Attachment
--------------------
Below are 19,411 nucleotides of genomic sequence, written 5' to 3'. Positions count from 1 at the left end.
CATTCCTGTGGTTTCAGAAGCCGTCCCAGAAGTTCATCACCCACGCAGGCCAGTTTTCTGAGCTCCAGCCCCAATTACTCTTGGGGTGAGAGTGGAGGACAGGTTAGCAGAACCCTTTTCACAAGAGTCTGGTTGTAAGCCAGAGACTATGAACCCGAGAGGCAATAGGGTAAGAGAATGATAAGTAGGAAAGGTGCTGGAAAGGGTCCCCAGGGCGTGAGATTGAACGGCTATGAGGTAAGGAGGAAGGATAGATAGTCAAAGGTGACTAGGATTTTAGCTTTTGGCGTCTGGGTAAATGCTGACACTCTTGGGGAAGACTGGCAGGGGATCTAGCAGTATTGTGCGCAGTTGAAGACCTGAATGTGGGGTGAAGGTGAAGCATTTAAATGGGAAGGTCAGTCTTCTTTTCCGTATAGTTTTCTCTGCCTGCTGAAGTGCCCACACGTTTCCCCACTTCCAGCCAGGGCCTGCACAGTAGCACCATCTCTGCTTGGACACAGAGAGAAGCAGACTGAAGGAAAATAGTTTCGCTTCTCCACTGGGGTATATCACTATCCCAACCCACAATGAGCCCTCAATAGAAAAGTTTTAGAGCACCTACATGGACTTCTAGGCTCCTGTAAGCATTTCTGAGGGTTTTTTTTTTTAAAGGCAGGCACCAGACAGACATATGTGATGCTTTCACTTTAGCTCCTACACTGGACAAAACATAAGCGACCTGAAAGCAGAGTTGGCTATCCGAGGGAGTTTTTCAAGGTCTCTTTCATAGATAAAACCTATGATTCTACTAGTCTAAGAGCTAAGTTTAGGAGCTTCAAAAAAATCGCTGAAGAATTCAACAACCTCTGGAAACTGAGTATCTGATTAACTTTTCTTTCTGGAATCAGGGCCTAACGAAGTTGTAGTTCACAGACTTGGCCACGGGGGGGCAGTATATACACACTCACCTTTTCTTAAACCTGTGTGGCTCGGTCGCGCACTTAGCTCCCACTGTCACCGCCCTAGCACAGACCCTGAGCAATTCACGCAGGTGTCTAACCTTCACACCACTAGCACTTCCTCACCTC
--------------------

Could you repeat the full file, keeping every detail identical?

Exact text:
Below are 19,411 nucleotides of genomic sequence, written 5' to 3'. Positions count from 1 at the left end.
CATTCCTGTGGTTTCAGAAGCCGTCCCAGAAGTTCATCACCCACGCAGGCCAGTTTTCTGAGCTCCAGCCCCAATTACTCTTGGGGTGAGAGTGGAGGACAGGTTAGCAGAACCCTTTTCACAAGAGTCTGGTTGTAAGCCAGAGACTATGAACCCGAGAGGCAATAGGGTAAGAGAATGATAAGTAGGAAAGGTGCTGGAAAGGGTCCCCAGGGCGTGAGATTGAACGGCTATGAGGTAAGGAGGAAGGATAGATAGTCAAAGGTGACTAGGATTTTAGCTTTTGGCGTCTGGGTAAATGCTGACACTCTTGGGGAAGACTGGCAGGGGATCTAGCAGTATTGTGCGCAGTTGAAGACCTGAATGTGGGGTGAAGGTGAAGCATTTAAATGGGAAGGTCAGTCTTCTTTTCCGTATAGTTTTCTCTGCCTGCTGAAGTGCCCACACGTTTCCCCACTTCCAGCCAGGGCCTGCACAGTAGCACCATCTCTGCTTGGACACAGAGAGAAGCAGACTGAAGGAAAATAGTTTCGCTTCTCCACTGGGGTATATCACTATCCCAACCCACAATGAGCCCTCAATAGAAAAGTTTTAGAGCACCTACATGGACTTCTAGGCTCCTGTAAGCATTTCTGAGGGTTTTTTTTTTTAAAGGCAGGCACCAGACAGACATATGTGATGCTTTCACTTTAGCTCCTACACTGGACAAAACATAAGCGACCTGAAAGCAGAGTTGGCTATCCGAGGGAGTTTTTCAAGGTCTCTTTCATAGATAAAACCTATGATTCTACTAGTCTAAGAGCTAAGTTTAGGAGCTTCAAAAAAATCGCTGAAGAATTCAACAACCTCTGGAAACTGAGTATCTGATTAACTTTTCTTTCTGGAATCAGGGCCTAACGAAGTTGTAGTTCACAGACTTGGCCACGGGGGGGCAGTATATACACACTCACCTTTTCTTAAACCTGTGTGGCTCGGTCGCGCACTTAGCTCCCACTGTCACCGCCCTAGCACAGACCCTGAGCAATTCACGCAGGTGTCTAACCTTCACACCACTAGCACTTCCTCACCTC